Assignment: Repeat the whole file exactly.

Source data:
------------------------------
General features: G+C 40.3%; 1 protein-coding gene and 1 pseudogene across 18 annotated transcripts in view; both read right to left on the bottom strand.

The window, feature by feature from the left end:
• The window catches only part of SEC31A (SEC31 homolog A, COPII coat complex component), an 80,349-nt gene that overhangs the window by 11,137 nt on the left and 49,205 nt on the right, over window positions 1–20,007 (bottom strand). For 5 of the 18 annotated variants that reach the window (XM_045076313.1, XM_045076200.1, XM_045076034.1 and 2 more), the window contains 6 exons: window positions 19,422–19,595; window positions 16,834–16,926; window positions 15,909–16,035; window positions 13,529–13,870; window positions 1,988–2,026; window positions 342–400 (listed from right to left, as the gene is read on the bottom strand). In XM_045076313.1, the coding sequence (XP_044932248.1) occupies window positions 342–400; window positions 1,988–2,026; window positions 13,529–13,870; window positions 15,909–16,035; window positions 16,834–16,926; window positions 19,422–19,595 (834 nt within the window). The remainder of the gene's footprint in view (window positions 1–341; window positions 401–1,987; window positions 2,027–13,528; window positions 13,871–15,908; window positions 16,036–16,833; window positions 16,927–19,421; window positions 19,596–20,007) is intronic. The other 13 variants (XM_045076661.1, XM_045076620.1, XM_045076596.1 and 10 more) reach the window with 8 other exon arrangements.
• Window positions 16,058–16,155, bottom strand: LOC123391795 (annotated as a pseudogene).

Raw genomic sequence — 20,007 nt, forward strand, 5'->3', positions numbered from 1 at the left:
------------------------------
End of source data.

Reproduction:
General features: G+C 40.3%; 1 protein-coding gene and 1 pseudogene across 18 annotated transcripts in view; both read right to left on the bottom strand.

The window, feature by feature from the left end:
• The window catches only part of SEC31A (SEC31 homolog A, COPII coat complex component), an 80,349-nt gene that overhangs the window by 11,137 nt on the left and 49,205 nt on the right, over window positions 1–20,007 (bottom strand). For 5 of the 18 annotated variants that reach the window (XM_045076313.1, XM_045076200.1, XM_045076034.1 and 2 more), the window contains 6 exons: window positions 19,422–19,595; window positions 16,834–16,926; window positions 15,909–16,035; window positions 13,529–13,870; window positions 1,988–2,026; window positions 342–400 (listed from right to left, as the gene is read on the bottom strand). In XM_045076313.1, the coding sequence (XP_044932248.1) occupies window positions 342–400; window positions 1,988–2,026; window positions 13,529–13,870; window positions 15,909–16,035; window positions 16,834–16,926; window positions 19,422–19,595 (834 nt within the window). The remainder of the gene's footprint in view (window positions 1–341; window positions 401–1,987; window positions 2,027–13,528; window positions 13,871–15,908; window positions 16,036–16,833; window positions 16,927–19,421; window positions 19,596–20,007) is intronic. The other 13 variants (XM_045076661.1, XM_045076620.1, XM_045076596.1 and 10 more) reach the window with 8 other exon arrangements.
• Window positions 16,058–16,155, bottom strand: LOC123391795 (annotated as a pseudogene).

Raw genomic sequence — 20,007 nt, forward strand, 5'->3', positions numbered from 1 at the left: